Logic And Politics
From a Correspondent in his last speech as Prime Minister Mr. Baldwin characteristically praised illogical
ity. He was referring particularly to the British Empire and the British Constitution, but gratuitously added that it was by attempting " to define" that the Christian Church was split into fragments.
The whole thesis, with its complacent view of English character and its travesty of Christian history, has been stated thousands of times before in schoolboy and undergraduate essays and, when repeated by an " Elder Statesman," is still good for a round of applause from imperialists who havelunched well and for a fulsome leader in The Times the next morning. In other words, it is ninety per cent. sheer claptrap. There remains, however, a residuum of meaning worth analysing. In so far as his praise of illogicality is not simply a boast that he is an irrational animal, the Baldwinian Englishman seems to mean two things by it.
Religion Without Logic
One is that the subject matter of any particular argument or definition may be something altogether remote from life's realities, like a chess problem or a theorem about four dimensional space. And the
Englishman who regards himself as religious " in a sensible way" thrusts into this category all those questions concerning the nature and Person of Christ, the meaning of the sacraments and grace, and even the nature of God Himself on which the
heresies have arisen, He holds that it is really of no importance to arrive at true answers to these questions or even to ensure that the same answers are given by those who teach in the same Church. "It is
character that matters." How character is to be formed without true beliefs is not considered.
Hence Mr. Baldwin's contempt for those who let their co-religionists secede, or excommunicated them, rather than tolerate ambiguous or mutually contradictory versions of revealed truth. (As a matter of fact it was always the heretics who forced the C'hurch into progressively more precise definitions, which they made the excuse for secession, not the Church who took the initiative and thereby split herself), Constitutional Illogicalities So much for the praise of illogicality in what are regarded as purely speculative ;netters. But the political Englishman praises it equally freely in what is supposed to be a practical working plan such as a political constitution. He likes to say that his Constitution, or the Constitution of his Empire. is full of mutually contradictory provisions which would bring about a deadlock if pressed to their logical conclusions.
Alternatively, if he is given a coherently constructed political scheme to administer he will pride himself on disregarding its logic.
But if he can safely paw as illogical in practical questions it is because he is falling back on concealed logic somewhere. Sometimes his schemes exist chiefly on paper and those who really rule get their way in daily practice by a hidden but coherent system of tacit understandings and disguised pressure.
Politicians plume themselves on political wisdom when they deviate from the logic
of the Constitution. But in so far as the Constitution is well planned it is not good to evade it, and if it must be evaded it is well to say so plainly and speak openly of the alternative which is being aimed at. For nothing is more dangerous politically than a political system the logic of which is kept out of sight. And every political system has logic in it somewhere or it would not work at all.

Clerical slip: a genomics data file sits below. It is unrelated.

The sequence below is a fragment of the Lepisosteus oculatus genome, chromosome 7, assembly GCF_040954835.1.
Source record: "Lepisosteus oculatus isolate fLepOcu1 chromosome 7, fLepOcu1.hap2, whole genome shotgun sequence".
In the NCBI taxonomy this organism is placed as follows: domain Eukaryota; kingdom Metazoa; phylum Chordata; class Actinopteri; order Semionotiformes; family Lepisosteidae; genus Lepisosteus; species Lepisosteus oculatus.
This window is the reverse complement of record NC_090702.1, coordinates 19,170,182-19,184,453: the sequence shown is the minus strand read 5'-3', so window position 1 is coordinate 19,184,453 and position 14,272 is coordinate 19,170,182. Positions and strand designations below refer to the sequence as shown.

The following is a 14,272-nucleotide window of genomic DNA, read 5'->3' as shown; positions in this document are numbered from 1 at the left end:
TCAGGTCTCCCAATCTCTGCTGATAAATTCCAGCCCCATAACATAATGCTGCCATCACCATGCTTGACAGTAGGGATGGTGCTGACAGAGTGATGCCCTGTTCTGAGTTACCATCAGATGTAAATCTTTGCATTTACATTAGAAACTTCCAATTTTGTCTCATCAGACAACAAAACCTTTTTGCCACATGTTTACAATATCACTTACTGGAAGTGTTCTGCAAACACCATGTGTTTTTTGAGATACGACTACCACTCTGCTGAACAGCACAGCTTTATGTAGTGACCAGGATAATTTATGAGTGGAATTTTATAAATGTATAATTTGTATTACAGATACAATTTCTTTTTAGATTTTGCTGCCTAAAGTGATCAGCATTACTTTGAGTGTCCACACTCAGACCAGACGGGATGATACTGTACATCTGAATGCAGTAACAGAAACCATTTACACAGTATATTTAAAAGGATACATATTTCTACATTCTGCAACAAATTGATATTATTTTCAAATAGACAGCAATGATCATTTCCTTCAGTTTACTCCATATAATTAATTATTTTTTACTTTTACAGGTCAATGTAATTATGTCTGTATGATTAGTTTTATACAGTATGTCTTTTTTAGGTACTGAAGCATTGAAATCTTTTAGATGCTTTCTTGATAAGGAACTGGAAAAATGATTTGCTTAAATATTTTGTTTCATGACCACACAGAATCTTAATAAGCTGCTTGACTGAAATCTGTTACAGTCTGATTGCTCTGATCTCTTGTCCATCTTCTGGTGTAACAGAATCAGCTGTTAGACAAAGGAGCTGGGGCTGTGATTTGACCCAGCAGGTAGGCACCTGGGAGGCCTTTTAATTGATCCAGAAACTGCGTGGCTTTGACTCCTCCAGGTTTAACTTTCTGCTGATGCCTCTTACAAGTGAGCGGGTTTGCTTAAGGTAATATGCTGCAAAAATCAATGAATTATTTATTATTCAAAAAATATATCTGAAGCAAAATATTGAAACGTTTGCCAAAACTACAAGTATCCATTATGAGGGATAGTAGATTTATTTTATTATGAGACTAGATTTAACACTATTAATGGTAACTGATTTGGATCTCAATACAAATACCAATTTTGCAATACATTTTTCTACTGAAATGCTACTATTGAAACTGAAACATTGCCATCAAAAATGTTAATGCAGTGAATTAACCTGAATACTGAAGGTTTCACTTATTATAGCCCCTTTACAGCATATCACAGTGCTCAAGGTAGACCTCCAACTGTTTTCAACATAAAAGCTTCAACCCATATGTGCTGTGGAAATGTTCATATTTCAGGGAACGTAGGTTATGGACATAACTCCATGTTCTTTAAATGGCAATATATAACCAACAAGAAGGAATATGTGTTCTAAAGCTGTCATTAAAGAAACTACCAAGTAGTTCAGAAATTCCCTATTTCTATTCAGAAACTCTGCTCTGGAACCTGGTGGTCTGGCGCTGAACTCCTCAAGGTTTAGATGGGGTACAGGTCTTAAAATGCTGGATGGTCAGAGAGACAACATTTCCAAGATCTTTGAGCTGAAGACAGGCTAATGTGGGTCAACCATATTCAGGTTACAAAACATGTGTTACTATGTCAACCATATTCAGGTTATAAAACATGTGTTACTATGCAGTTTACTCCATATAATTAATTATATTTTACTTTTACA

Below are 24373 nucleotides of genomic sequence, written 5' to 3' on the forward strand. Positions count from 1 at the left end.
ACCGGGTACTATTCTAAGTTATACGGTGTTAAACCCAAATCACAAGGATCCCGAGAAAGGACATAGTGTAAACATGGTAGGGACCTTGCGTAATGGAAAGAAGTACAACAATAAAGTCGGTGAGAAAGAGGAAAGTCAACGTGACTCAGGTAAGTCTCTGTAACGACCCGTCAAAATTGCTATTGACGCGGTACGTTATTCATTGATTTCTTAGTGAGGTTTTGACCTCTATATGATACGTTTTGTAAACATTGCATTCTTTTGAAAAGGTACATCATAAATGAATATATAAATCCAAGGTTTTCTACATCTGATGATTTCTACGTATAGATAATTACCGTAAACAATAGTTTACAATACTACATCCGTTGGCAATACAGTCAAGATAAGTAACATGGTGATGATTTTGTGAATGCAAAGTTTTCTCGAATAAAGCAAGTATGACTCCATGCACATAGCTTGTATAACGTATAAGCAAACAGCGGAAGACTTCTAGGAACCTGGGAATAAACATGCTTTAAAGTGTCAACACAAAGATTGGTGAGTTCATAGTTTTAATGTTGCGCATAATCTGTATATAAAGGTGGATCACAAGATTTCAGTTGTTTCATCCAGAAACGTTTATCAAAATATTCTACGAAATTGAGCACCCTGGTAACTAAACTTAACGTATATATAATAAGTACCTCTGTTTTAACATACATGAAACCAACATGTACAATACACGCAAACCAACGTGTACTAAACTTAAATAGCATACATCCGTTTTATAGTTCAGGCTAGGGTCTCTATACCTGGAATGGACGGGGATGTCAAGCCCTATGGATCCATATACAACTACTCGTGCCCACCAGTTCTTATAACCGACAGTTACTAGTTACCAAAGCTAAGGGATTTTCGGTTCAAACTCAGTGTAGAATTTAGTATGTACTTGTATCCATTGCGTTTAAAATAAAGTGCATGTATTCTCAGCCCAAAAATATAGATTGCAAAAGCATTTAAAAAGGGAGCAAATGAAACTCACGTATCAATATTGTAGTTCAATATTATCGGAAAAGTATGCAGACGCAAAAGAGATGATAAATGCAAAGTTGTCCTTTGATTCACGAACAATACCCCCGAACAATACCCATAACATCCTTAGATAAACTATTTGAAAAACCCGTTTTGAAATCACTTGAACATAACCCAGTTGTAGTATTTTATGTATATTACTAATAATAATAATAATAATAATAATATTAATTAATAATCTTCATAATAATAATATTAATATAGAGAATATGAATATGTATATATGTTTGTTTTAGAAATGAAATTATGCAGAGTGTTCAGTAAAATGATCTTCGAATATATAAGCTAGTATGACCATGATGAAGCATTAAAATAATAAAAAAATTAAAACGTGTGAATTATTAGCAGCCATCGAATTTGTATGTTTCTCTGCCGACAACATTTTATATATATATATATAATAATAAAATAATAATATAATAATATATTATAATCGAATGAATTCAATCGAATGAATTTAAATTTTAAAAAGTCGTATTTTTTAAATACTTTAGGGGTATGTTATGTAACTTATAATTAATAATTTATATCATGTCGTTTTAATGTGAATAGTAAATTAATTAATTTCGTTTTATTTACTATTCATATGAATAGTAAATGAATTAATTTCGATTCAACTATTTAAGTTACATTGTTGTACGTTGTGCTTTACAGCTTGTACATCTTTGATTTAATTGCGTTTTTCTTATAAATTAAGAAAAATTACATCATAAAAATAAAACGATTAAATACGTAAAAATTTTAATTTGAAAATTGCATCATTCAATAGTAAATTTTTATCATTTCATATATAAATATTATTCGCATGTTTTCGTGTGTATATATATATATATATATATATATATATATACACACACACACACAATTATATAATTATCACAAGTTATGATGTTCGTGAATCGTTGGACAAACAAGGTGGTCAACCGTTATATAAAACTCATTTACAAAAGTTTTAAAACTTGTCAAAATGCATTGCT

The Logic of Trctdition Nevertheless. the millions of Englishmen for whom Mr. Baldwin speaks hold it almost as an article of faith that British institutions are divorced from any logic. And if they are asked to account for their stability they say that they conform to something called the English tradition.
Now. it is undoubtedly true that where there is a genuine national tradition of political and social life, active and fertile, there is no need for a written constitution or even of a logical scheme consciously
formulated. But that is not because the tradition can do without logic but because it is inherently logical, rooted in universal principles of justice and reason logically, if unconsciously, applied to the legitimate idiosyncracies of the national temperament. In that case it can be safely followed intuitively or by mere habit.
The Logic of the Traditionless
There was once an authentic English political tradition, but successive catastrophes have reduced it to fragmentary memories, universal secular education has eaten away its spiritual foundations, the pattern of civic life is being drawn afresh by a civil service concerned chiefly with its professional status, and policy is directed by men whose very identity is not publicly known.
Under such circumstances it becomes desirable to think out the political and social structure afresh, and to do so with the utmost rigour of political logic. In no other way can ambitious and self-seeking men be exposed in their hidden manipulation of political machinei y according to the logic of private or class ends and peevented from sheltering themselves behind the plea of rising superior to logic.
It is true that there is such a thing as rising superior to logic, hut it is only attained by those who have first learnt and practised the art of applying first principles logically either by intellectual effort or truly spiritual intuition.